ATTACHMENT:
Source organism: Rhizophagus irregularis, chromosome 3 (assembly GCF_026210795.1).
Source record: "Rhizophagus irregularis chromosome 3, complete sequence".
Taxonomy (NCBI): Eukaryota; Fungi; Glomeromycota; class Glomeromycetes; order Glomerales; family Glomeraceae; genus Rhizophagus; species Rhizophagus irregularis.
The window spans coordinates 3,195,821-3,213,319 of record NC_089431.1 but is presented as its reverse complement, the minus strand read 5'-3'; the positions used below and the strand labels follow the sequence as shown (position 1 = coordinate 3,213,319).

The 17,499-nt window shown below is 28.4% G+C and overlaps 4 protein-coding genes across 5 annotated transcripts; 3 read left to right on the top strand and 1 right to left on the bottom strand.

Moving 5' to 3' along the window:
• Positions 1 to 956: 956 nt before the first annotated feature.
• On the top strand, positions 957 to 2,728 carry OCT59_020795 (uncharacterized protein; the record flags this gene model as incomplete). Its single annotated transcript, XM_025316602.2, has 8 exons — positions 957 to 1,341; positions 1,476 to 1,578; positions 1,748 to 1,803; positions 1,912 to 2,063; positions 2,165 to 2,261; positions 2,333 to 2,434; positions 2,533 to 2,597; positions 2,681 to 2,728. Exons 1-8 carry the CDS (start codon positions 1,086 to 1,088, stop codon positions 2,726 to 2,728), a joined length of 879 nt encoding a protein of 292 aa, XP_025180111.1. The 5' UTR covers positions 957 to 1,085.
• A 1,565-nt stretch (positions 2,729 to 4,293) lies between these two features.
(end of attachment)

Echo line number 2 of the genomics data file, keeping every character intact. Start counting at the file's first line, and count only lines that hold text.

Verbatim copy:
Source record: "Rhizophagus irregularis chromosome 3, complete sequence".